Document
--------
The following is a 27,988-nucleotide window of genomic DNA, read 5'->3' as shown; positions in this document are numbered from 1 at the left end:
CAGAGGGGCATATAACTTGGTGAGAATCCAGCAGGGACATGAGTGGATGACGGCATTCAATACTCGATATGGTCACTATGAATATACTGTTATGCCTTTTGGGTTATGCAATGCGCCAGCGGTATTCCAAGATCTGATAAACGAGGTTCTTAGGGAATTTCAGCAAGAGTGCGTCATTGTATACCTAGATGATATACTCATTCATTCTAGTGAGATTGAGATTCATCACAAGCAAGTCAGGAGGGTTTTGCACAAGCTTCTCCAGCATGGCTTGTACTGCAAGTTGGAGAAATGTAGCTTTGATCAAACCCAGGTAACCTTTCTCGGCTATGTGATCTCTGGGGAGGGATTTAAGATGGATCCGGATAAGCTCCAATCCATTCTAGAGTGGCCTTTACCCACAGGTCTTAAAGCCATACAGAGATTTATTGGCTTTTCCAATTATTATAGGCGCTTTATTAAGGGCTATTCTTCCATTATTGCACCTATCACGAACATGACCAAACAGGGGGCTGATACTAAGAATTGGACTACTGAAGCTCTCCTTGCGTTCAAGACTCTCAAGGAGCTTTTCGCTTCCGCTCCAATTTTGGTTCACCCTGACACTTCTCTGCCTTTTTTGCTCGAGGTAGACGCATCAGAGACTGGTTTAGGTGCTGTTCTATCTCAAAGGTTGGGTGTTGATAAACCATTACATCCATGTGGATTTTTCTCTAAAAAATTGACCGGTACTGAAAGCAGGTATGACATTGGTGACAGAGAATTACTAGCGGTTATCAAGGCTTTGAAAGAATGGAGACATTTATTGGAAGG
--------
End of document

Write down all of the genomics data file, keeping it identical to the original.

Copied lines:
The following is a 27,988-nucleotide window of genomic DNA, read 5'->3' as shown; positions in this document are numbered from 1 at the left end:
CAGAGGGGCATATAACTTGGTGAGAATCCAGCAGGGACATGAGTGGATGACGGCATTCAATACTCGATATGGTCACTATGAATATACTGTTATGCCTTTTGGGTTATGCAATGCGCCAGCGGTATTCCAAGATCTGATAAACGAGGTTCTTAGGGAATTTCAGCAAGAGTGCGTCATTGTATACCTAGATGATATACTCATTCATTCTAGTGAGATTGAGATTCATCACAAGCAAGTCAGGAGGGTTTTGCACAAGCTTCTCCAGCATGGCTTGTACTGCAAGTTGGAGAAATGTAGCTTTGATCAAACCCAGGTAACCTTTCTCGGCTATGTGATCTCTGGGGAGGGATTTAAGATGGATCCGGATAAGCTCCAATCCATTCTAGAGTGGCCTTTACCCACAGGTCTTAAAGCCATACAGAGATTTATTGGCTTTTCCAATTATTATAGGCGCTTTATTAAGGGCTATTCTTCCATTATTGCACCTATCACGAACATGACCAAACAGGGGGCTGATACTAAGAATTGGACTACTGAAGCTCTCCTTGCGTTCAAGACTCTCAAGGAGCTTTTCGCTTCCGCTCCAATTTTGGTTCACCCTGACACTTCTCTGCCTTTTTTGCTCGAGGTAGACGCATCAGAGACTGGTTTAGGTGCTGTTCTATCTCAAAGGTTGGGTGTTGATAAACCATTACATCCATGTGGATTTTTCTCTAAAAAATTGACCGGTACTGAAAGCAGGTATGACATTGGTGACAGAGAATTACTAGCGGTTATCAAGGCTTTGAAAGAATGGAGACATTTATTGGAAGG